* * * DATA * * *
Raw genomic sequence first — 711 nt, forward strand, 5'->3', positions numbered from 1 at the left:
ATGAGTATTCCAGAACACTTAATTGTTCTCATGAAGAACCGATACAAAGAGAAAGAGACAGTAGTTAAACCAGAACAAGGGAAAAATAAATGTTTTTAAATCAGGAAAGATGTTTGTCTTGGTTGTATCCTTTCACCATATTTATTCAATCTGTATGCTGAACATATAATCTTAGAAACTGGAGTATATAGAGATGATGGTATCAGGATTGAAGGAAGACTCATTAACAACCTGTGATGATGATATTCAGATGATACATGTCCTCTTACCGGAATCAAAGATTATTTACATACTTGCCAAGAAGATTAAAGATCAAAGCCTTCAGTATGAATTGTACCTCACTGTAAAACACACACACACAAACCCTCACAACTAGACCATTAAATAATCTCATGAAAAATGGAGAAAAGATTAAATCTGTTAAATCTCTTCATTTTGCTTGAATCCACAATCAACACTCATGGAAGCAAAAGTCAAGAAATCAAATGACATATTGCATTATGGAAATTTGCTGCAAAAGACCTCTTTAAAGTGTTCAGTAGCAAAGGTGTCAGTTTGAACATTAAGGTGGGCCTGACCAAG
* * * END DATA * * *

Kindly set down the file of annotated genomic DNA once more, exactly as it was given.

Raw genomic sequence first — 711 nt, forward strand, 5'->3', positions numbered from 1 at the left:
ATGAGTATTCCAGAACACTTAATTGTTCTCATGAAGAACCGATACAAAGAGAAAGAGACAGTAGTTAAACCAGAACAAGGGAAAAATAAATGTTTTTAAATCAGGAAAGATGTTTGTCTTGGTTGTATCCTTTCACCATATTTATTCAATCTGTATGCTGAACATATAATCTTAGAAACTGGAGTATATAGAGATGATGGTATCAGGATTGAAGGAAGACTCATTAACAACCTGTGATGATGATATTCAGATGATACATGTCCTCTTACCGGAATCAAAGATTATTTACATACTTGCCAAGAAGATTAAAGATCAAAGCCTTCAGTATGAATTGTACCTCACTGTAAAACACACACACACAAACCCTCACAACTAGACCATTAAATAATCTCATGAAAAATGGAGAAAAGATTAAATCTGTTAAATCTCTTCATTTTGCTTGAATCCACAATCAACACTCATGGAAGCAAAAGTCAAGAAATCAAATGACATATTGCATTATGGAAATTTGCTGCAAAAGACCTCTTTAAAGTGTTCAGTAGCAAAGGTGTCAGTTTGAACATTAAGGTGGGCCTGACCAAG